Morris: Downtown — A City’s Quandary

October 31, 2022

by Leo Morris

Should we give up on “downtown” as a concept whose time has come and gone, admit that trying to keep it on life support is a futile effort?

I don’t know the answer to that question. Perhaps there isn’t one, at least one that is knowable before a lot of other people ponder it.

I ask it not as a penny-pinching conservative or a cynical pragmatist but as a country boy who has always regarded cities with awe and wonder.

I was 12 when we moved from rural Kentucky to Indiana, and to my eyes, Fort Wayne was a vibrant metropolis pulsating with vigor and energy. To this day, I sometimes have to catch my breath when I round a curve on the highway and see a city skyline, and it makes me feel the way pioneers must have when they rounded a bend in the river and saw mountains pointing to the sky.

I have this romantic notion of city centers as places where weary travelers find rest, merchants and the arts thrive and friendly neighbors gather to celebrate the communal solution to isolation and loneliness. But it’s a hard notion to hold on to.

Only a few years after my family’s arrival came the great downtown panic. Two malls – Glenbrook on the north side and Southtown on the other – were stealing all the customers, and inner-city retailers were suffering. Could we end up with a ghost town in the heart of the city?

Of course, the complaints had it backward. The customers didn’t follow the shopping. It was the other way around. People fled to the suburbs, and the retail trade followed them.

It was just one of the upheavals downtowns suffered throughout our history as residents adapted their lifestyles to social stresses and advancing technology.

In the end of the 19th century and beginning of the 20th, industries started moving to outlying areas where land was cheaper and taxes were lower; improving transportation helped them move goods, and the telephone allowed them to keep in touch with faraway customers.

The Great Depression hit at the end of a building boom in the cities, so many vacant properties were demolished in favor of revenue generators like parking lots. As the economy recovered, space was at a premium, so rents soared.

Automobiles and the highway system created a great exodus, and all the services and institutions people needed followed the flow, creating hubs of activity all across urban areas. Why go far when everything was near?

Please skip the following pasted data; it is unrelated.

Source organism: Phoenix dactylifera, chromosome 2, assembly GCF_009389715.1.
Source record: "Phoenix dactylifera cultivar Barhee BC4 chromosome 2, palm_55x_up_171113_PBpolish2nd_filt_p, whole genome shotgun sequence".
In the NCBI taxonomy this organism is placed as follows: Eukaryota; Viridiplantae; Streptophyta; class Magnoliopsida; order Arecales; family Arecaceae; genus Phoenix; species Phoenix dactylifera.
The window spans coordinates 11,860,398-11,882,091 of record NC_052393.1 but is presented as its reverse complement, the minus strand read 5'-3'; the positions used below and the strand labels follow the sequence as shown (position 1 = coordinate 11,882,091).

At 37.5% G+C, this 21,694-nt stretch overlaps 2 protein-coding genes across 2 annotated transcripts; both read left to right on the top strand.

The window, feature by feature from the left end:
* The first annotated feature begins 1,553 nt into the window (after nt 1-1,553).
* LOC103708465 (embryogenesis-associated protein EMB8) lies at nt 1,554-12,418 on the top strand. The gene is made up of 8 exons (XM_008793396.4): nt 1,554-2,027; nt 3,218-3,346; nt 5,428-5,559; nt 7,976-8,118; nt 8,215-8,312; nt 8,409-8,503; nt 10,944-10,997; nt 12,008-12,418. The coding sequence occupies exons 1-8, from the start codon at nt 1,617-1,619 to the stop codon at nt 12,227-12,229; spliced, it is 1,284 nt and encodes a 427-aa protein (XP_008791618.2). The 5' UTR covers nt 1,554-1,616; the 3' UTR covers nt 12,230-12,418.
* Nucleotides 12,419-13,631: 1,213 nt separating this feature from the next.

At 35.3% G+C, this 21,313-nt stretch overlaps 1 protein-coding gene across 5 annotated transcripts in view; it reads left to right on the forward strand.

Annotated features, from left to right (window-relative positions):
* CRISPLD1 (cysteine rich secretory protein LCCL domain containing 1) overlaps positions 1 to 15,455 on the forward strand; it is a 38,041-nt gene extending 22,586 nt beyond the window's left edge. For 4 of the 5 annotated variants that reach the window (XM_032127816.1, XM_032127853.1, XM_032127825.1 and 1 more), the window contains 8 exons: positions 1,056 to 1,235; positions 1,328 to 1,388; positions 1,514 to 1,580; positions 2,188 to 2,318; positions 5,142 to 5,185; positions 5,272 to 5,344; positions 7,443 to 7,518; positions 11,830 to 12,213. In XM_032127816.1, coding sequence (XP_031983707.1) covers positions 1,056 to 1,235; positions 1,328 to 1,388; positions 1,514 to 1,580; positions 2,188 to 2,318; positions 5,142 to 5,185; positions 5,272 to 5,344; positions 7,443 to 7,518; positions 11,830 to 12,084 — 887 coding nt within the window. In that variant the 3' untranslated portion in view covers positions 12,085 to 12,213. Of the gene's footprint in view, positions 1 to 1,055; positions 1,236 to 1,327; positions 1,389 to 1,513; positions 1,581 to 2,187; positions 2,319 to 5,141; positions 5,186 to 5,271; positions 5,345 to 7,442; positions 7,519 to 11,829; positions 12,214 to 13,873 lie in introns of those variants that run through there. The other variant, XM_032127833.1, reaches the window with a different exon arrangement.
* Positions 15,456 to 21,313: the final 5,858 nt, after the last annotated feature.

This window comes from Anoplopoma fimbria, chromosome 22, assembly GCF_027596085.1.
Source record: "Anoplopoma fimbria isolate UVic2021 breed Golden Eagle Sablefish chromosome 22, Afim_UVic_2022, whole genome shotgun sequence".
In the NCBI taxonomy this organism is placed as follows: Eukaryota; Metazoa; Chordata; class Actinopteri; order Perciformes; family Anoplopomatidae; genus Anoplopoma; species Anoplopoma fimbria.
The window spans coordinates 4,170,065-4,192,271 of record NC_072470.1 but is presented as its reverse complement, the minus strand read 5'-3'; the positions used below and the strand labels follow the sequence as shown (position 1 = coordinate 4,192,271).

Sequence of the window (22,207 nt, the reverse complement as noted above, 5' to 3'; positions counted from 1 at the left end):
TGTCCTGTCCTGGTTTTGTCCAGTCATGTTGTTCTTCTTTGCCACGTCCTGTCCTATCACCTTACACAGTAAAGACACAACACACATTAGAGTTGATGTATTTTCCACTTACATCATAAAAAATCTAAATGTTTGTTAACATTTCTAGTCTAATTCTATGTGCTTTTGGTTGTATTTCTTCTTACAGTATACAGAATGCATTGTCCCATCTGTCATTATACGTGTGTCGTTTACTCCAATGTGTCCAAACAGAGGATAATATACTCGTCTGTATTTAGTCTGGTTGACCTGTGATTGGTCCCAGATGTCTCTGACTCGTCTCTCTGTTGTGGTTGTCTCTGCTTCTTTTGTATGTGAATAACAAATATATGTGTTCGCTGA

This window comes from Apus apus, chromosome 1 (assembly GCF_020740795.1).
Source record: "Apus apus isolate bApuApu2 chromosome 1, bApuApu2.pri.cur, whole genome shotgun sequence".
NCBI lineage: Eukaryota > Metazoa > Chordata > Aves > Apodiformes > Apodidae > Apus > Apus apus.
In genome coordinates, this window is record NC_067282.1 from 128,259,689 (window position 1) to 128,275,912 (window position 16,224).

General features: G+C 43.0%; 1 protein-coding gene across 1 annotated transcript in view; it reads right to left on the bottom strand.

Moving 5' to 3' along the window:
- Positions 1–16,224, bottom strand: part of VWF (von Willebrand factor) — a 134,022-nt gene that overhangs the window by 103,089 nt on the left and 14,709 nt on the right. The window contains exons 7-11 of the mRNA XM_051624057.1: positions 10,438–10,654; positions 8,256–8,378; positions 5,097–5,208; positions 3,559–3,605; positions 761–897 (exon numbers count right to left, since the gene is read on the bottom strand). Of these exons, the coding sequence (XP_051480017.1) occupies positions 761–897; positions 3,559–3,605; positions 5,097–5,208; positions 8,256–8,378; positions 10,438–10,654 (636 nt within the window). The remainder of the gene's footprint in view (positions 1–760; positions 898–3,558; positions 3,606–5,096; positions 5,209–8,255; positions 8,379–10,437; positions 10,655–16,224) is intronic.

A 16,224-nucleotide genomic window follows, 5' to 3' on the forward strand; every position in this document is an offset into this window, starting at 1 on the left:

What highways and telephones started, the Internet and online shopping have accelerated. People work and shop from home, video chat with friends and have online visits with their physicians and accountants. The few things we still went out to do came to a halt during the pandemic, and a lot of them still haven’t come back. Many won’t.

It’s been a long, long process of decentralization, and public officials keep trying to herd us back together into huddled masses, and I wonder, to what end? We keep dispersing, and they have spent billions of dollars in an endless effort to redefine and revitalize inner cities.

As I write this, Fort Wayne officials are getting ready to celebrate the opening of a mixed-use facility they have engineered out of an abandoned General Electric facility downtown. I have been in and around that area for all my Fort Wayne time, and for the life of me I can’t see it succeeding. It’s a depressed area that will still look like a depressed area, so how often are people going to be thrilled about going there to shop or have a bite to eat?

Even if it works, what will be the point? The money people spend there would have been spent elsewhere in town. There are only so many shopping and entertainment dollars to go around. Why invest so much time and energy to concentrate them in one area?

I do know that answer – because the romantic notion I have is shared by most other people. We all see downtown as a symbol of a successful city – if it is vibrant and exciting, the city is working. If your city has a local TV newscast, what does the station use as a background photo for its closing credits? The downtown skyline. If that symbol disappears, what will replace it?

An even better question might be: Does congregating satisfy a deep human yearning, or did we congregate only because we needed to?

Now that the need has gone, will decentralization become the norm? If we need central gathering places, and downtowns don’t work, where will we go? Will the spaces even be physical? Can we still thrive as an increasingly virtual society?

I can’t see around the next bend. It won’t be a mountain or a skyscraper, but I hope it is something more than a shape in the digital mist.

Leo Morris, columnist for The Indiana Policy Review, is winner of the Hoosier Press Association’s award for Best Editorial Writer. Morris, as opinion editor of the Fort Wayne News-Sentinel, was named a finalist in editorial writing by the Pulitzer Prize committee. Contact him at


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